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Lord Rooker: My Lords, I have nothing to say in answer. The business planning zones are a vital part of the Bill. It is not a confidence issue.

Baroness Hanham: My Lords, I wish I felt moved to say that I was going to press the amendment to a vote, because I might win it, with the Minister voting with me. I shall not do so today; I think this will die its own death. It is unfortunate that we will have in legislation something that is completely useless and will cause justifiable grievance, without having particular merit. We have tested this out—we have talked round it and through it. I think I could move the Minister substantially in our direction, although I doubt whether that applies to his colleagues behind him. However, for today, I will leave the matter alone. I beg leave to withdraw the amendment.

Amendment, by leave, withdrawn.

On Question, Motion agreed to.


45Insert the following new Clause—
"Duration of planning permission and consent

(1) Section 91 of the principal Act (limit on duration of planning permission) is amended by inserting at the end of subsection (2) the words "and any other matters which the authority consider relevant".
(2) Section 18 of the listed buildings Act (limit of duration of consent) is amended by inserting at the end of subsection (1)(b) the words "and any other matters which the authority consider relevant"." The Commons disagree to this amendment for the following reason—
45ABecause it is not necessary to make the provision to which the Lords amendment relates.

Lord Rooker: My Lords, I beg to move that the House do not insist on its Amendment No. 45, to which the Commons have disagreed for their reason numbered 45A. In moving the Motion, I shall also speak to Amendments Nos. 46 and 47.

I recall that at earlier stages of the Bill's passage—I am not sure whether it was Report or Second Reading—the noble Baroness, Lady Hamwee, moved Amendment No. 45 to address the concerns that when

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a local planning authority considered the length of time that a planning application should remain valid, it should not consider such matters as the length of time it takes to assemble the site and organise funding. The noble Baroness intended the amendment to be helpful in the context of a three-year default period for the duration of a permission or consent. Section 91(2) of the Town and Country Planning Act 1990 and Section 18(1)(b) of the Planning (Listed Buildings and Conservation Areas) Act 1990 require the local planning authority to consider "any other material considerations". If a local planning authority, when considering the time needed for a planning permission, thinks that the time needed to assemble finance and land is relevant, that matter will be a material consideration to which the authority must have regard. The amendment is therefore not necessary.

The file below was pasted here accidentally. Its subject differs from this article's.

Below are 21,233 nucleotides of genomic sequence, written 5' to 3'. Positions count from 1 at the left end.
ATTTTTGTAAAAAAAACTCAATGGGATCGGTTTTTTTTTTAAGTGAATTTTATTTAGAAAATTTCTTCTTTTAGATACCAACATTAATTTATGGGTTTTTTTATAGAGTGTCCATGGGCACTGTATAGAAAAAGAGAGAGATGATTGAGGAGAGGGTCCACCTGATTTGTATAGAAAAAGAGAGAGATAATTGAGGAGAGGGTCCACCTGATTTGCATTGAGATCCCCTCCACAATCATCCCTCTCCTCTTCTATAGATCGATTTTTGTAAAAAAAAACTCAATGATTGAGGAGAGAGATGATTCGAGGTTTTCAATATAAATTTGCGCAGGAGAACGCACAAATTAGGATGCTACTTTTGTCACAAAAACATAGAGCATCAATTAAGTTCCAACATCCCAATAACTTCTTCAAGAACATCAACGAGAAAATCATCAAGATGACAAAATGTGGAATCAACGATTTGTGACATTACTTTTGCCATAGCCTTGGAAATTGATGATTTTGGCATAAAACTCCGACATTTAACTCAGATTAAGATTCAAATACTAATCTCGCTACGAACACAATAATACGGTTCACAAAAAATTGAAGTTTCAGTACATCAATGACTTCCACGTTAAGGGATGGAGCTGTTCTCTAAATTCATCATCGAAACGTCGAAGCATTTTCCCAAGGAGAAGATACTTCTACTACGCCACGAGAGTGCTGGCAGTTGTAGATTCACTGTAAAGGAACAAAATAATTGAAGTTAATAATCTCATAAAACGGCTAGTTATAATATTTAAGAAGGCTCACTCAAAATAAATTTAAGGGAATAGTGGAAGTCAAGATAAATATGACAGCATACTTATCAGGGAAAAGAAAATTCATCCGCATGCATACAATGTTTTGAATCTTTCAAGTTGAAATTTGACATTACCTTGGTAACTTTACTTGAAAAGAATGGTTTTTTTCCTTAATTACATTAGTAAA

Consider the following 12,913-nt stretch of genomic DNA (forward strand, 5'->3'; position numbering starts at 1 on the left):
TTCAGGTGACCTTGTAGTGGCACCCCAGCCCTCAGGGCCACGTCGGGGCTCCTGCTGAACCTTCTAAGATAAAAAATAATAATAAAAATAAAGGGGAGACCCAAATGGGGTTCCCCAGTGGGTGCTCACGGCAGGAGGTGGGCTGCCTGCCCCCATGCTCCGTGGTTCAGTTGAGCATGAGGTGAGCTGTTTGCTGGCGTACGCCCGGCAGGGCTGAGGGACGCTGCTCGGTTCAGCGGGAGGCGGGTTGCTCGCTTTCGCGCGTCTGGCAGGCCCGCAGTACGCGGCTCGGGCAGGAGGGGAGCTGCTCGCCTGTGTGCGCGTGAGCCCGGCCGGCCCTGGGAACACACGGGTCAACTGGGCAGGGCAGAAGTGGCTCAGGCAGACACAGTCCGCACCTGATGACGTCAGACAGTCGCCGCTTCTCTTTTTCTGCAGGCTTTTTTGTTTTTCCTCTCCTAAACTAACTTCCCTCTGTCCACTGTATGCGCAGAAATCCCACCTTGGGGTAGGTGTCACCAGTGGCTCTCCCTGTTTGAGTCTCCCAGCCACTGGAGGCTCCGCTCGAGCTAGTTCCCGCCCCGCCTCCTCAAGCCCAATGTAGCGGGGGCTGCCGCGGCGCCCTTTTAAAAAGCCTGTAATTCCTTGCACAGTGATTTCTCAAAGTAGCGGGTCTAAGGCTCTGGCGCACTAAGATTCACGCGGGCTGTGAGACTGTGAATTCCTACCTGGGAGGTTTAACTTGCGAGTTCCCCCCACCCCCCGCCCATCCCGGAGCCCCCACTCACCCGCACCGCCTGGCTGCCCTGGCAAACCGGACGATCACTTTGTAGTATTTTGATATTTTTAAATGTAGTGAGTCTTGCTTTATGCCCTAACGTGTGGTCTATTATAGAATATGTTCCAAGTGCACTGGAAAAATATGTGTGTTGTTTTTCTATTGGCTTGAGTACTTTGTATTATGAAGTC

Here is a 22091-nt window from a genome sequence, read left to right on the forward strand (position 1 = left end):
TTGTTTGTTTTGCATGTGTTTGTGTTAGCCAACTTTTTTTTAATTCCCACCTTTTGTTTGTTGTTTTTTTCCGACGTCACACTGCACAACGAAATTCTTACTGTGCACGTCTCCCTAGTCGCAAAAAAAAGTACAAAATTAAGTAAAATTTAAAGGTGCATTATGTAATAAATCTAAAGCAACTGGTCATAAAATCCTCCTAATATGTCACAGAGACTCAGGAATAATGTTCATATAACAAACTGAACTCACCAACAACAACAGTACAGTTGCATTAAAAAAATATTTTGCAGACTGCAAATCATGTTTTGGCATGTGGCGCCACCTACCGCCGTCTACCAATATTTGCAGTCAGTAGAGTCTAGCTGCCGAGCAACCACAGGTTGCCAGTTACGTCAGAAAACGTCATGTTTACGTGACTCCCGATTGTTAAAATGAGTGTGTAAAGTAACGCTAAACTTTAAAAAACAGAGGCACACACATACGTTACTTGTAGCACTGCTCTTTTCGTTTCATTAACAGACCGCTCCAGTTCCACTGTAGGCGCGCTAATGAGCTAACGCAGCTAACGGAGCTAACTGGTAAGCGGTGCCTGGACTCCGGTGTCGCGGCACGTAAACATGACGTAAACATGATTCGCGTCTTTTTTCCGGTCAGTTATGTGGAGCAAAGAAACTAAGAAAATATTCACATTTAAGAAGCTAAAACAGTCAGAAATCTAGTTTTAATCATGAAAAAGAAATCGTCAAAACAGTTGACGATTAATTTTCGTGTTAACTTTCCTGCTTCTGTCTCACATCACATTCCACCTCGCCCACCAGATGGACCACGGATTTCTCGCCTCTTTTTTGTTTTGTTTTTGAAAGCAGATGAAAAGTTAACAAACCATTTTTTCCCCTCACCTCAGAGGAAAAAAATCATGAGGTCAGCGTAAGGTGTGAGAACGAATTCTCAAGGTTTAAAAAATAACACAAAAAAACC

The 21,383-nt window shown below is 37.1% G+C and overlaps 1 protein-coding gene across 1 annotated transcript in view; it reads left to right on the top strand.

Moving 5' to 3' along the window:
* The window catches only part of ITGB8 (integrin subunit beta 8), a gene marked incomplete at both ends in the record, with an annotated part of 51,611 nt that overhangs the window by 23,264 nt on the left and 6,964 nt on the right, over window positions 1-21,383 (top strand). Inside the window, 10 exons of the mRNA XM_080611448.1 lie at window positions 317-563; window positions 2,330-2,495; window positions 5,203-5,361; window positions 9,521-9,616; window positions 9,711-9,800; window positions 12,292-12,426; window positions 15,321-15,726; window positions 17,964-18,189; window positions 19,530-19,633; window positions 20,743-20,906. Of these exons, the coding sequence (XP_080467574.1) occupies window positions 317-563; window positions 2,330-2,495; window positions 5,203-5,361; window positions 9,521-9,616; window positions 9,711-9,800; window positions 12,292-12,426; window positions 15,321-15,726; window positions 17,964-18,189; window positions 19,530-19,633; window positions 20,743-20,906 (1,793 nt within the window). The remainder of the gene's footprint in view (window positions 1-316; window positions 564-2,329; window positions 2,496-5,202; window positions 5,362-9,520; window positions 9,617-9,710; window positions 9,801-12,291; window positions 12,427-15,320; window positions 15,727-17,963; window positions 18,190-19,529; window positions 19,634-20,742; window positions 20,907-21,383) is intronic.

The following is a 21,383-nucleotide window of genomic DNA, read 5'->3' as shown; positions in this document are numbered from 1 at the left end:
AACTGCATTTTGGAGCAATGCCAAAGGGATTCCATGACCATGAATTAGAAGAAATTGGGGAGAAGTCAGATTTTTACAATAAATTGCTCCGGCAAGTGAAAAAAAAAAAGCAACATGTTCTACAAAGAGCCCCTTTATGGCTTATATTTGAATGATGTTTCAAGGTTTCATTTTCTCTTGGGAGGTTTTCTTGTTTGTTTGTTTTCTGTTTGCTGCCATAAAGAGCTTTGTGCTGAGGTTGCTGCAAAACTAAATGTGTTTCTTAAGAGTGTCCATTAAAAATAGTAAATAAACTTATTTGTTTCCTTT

Amendments Nos. 46 and 47 would leave out the provisions making the default period for the duration of planning permission and listed building consent three years. The Government proposed with Clause 50 to reduce the period of validity of a planning permission, listed building consent or conservation area consent from five to three years. Local planning authorities will be able to agree longer periods than three years where appropriate—for example, in complex regeneration projects. There is a right of appeal to the Secretary of State.

The clause also prevents a developer seeking to extend a permission by submitting an application to vary a condition. Any developer wishing to extend the time limit will have to submit a new application for planning permission, and the local planning authority will consider the entire application afresh.

Reducing the default period for permission and consent from five to three years is a crucial part of our agenda to speed up the operation of the planning system. The default period refers to the time limit for the commencement of development. A three-year default sends a clear signal about the importance of delivery. We are, of course, pressing local authorities to speed up their planning processes, and we are showing an even-handed approach towards developers with a three-year default period.